This is not a nice and tidy tutorial, it’s a helping hand to probably only a few people who may be looking for a specific information.
I finally got Arduboy to fit my CLI workflow and would like to share how I did it for people whose workflow is similar.
I have kind of a quick and dirty script that however seems to work. I am sharing it because I haven’t found any similar tutorial here, so hopefully it may help some other GNU/Linux newcomer to jump right in. Feel free to share any improvements on this.
I use vim as a text editor under GNU/Linux and so I want to compile and run everything from the command line. Here is the Bash script I use (I left in the variables set for my current project so that you have an idea of what to change them to):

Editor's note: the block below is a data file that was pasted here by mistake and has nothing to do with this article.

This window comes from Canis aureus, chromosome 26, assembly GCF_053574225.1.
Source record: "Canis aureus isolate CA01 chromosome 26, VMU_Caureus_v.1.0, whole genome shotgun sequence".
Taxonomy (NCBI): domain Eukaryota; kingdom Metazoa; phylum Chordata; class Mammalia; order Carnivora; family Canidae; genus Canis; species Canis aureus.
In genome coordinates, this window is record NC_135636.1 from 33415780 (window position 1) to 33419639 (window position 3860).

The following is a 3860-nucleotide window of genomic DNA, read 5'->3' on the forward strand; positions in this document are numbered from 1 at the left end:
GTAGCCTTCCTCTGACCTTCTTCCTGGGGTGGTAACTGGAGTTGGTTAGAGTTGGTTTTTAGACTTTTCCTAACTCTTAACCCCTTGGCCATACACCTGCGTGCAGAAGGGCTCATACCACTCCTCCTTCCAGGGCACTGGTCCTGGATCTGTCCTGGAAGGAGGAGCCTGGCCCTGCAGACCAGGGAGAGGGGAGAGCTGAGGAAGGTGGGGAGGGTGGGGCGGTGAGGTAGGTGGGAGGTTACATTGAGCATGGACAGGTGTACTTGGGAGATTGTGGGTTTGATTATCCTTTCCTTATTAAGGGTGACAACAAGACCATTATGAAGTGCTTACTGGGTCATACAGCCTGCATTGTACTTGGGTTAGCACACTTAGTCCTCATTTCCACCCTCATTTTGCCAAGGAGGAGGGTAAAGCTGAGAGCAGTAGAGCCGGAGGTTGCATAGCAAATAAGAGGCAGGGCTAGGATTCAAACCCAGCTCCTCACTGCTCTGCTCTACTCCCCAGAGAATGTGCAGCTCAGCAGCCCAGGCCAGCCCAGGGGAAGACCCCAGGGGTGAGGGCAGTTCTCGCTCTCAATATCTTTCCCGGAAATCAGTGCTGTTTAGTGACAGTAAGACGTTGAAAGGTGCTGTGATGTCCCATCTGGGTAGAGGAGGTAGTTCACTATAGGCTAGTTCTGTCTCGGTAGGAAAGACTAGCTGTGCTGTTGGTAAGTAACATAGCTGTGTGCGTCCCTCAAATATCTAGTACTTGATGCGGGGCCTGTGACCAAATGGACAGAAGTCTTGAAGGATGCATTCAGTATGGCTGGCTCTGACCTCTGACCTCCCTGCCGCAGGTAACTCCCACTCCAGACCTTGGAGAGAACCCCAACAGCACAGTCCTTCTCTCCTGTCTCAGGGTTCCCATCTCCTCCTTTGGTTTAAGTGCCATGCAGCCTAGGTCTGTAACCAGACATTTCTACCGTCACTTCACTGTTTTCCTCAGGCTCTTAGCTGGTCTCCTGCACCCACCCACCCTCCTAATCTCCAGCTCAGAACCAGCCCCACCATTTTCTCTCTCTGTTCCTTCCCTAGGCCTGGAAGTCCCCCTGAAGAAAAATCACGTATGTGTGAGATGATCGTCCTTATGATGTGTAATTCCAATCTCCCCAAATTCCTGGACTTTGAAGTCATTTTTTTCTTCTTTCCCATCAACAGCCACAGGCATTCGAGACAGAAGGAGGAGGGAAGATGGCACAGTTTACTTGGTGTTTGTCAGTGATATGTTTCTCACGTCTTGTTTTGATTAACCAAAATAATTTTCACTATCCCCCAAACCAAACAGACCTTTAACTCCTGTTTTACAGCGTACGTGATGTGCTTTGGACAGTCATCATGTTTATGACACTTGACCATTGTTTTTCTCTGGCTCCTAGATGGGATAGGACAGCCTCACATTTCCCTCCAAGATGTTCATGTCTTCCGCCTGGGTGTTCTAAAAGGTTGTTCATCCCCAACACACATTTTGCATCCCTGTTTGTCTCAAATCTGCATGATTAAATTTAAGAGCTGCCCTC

#!/bin/bash ARDUINO_DIR="/home/tastyfish/Downloads/arduino-1.8.5" SKETCH_DIR="/home/tastyfish/Git/microtd" SKETCH_FILE="microtd.ino" LIBRARY_DIR="/home/tastyfish/Arduino/libraries" ABE_DIR="/home/tastyfish/ProjectABE" clear; clear; mkdir "$SKETCH_DIR/build" cd "$ARDUINO_DIR" ./arduino-builder -hardware ./hardware -tools ./hardware/tools/avr -tools ./tools-builder -libraries ./libraries -libraries "$LIBRARY_DIR" -build-path "$SKETCH_DIR/build" -fqbn arduino:avr:leonardo "$SKETCH_DIR/$SKETCH_FILE" if [ $? -eq 0 ]; then cd "$ABE_DIR" ./ProjectABE "$SKETCH_DIR/build/$SKETCH_FILE.hex" fi
It compiles the sketch using arduino-builder and if the build is successful, runs it in the ProjectABE emulator.
TIP: If it’s reasonably simple, I find it useful to make the .ino file compilable (using a few #ifdefs) for PC with the normal compiler (gcc) for quick debugging. It’s quicker, allows you to print out values in a way you’re used to and allows use of tools such as valgrind, gdb etc. (It also makes you separate the Arduboy specific code from the general logic, which later makes porting to other platforms easier.)